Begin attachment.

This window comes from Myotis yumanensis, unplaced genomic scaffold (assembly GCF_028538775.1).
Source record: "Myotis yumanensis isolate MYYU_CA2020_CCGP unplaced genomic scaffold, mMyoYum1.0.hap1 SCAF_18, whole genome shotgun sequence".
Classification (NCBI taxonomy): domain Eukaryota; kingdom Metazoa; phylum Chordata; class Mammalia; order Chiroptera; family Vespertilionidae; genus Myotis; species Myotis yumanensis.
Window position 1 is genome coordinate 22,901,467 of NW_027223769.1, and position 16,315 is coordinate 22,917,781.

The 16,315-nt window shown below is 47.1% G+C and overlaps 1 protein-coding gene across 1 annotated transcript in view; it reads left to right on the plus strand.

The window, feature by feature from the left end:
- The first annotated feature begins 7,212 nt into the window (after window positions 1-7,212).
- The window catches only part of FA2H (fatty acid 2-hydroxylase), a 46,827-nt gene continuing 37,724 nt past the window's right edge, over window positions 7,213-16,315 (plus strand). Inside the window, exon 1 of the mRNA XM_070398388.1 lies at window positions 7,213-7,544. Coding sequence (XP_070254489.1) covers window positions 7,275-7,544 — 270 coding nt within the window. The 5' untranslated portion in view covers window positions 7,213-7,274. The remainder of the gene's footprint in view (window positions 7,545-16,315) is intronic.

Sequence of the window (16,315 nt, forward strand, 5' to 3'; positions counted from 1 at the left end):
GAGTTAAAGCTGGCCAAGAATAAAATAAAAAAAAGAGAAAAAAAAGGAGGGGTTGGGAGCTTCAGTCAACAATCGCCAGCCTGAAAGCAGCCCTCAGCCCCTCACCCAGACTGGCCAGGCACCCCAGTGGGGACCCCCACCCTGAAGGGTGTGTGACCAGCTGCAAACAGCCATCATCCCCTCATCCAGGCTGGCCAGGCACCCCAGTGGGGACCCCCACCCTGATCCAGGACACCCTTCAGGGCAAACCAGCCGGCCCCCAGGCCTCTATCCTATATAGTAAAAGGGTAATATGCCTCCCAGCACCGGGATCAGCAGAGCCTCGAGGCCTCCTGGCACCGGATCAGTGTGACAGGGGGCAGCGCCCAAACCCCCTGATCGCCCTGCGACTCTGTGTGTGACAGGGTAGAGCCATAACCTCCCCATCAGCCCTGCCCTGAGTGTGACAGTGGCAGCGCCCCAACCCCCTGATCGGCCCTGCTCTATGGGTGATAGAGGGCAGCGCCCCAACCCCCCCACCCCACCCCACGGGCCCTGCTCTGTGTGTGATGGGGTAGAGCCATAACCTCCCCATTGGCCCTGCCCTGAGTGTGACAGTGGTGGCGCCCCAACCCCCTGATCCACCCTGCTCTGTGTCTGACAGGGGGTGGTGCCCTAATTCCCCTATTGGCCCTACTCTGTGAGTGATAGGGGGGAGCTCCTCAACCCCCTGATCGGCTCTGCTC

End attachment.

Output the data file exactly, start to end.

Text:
This window comes from Myotis yumanensis, unplaced genomic scaffold (assembly GCF_028538775.1).
Source record: "Myotis yumanensis isolate MYYU_CA2020_CCGP unplaced genomic scaffold, mMyoYum1.0.hap1 SCAF_18, whole genome shotgun sequence".
Classification (NCBI taxonomy): domain Eukaryota; kingdom Metazoa; phylum Chordata; class Mammalia; order Chiroptera; family Vespertilionidae; genus Myotis; species Myotis yumanensis.
Window position 1 is genome coordinate 22,901,467 of NW_027223769.1, and position 16,315 is coordinate 22,917,781.

The 16,315-nt window shown below is 47.1% G+C and overlaps 1 protein-coding gene across 1 annotated transcript in view; it reads left to right on the plus strand.

The window, feature by feature from the left end:
- The first annotated feature begins 7,212 nt into the window (after window positions 1-7,212).
- The window catches only part of FA2H (fatty acid 2-hydroxylase), a 46,827-nt gene continuing 37,724 nt past the window's right edge, over window positions 7,213-16,315 (plus strand). Inside the window, exon 1 of the mRNA XM_070398388.1 lies at window positions 7,213-7,544. Coding sequence (XP_070254489.1) covers window positions 7,275-7,544 — 270 coding nt within the window. The 5' untranslated portion in view covers window positions 7,213-7,274. The remainder of the gene's footprint in view (window positions 7,545-16,315) is intronic.

Sequence of the window (16,315 nt, forward strand, 5' to 3'; positions counted from 1 at the left end):
GAGTTAAAGCTGGCCAAGAATAAAATAAAAAAAAGAGAAAAAAAAGGAGGGGTTGGGAGCTTCAGTCAACAATCGCCAGCCTGAAAGCAGCCCTCAGCCCCTCACCCAGACTGGCCAGGCACCCCAGTGGGGACCCCCACCCTGAAGGGTGTGTGACCAGCTGCAAACAGCCATCATCCCCTCATCCAGGCTGGCCAGGCACCCCAGTGGGGACCCCCACCCTGATCCAGGACACCCTTCAGGGCAAACCAGCCGGCCCCCAGGCCTCTATCCTATATAGTAAAAGGGTAATATGCCTCCCAGCACCGGGATCAGCAGAGCCTCGAGGCCTCCTGGCACCGGATCAGTGTGACAGGGGGCAGCGCCCAAACCCCCTGATCGCCCTGCGACTCTGTGTGTGACAGGGTAGAGCCATAACCTCCCCATCAGCCCTGCCCTGAGTGTGACAGTGGCAGCGCCCCAACCCCCTGATCGGCCCTGCTCTATGGGTGATAGAGGGCAGCGCCCCAACCCCCCCACCCCACCCCACGGGCCCTGCTCTGTGTGTGATGGGGTAGAGCCATAACCTCCCCATTGGCCCTGCCCTGAGTGTGACAGTGGTGGCGCCCCAACCCCCTGATCCACCCTGCTCTGTGTCTGACAGGGGGTGGTGCCCTAATTCCCCTATTGGCCCTACTCTGTGAGTGATAGGGGGGAGCTCCTCAACCCCCTGATCGGCTCTGCTC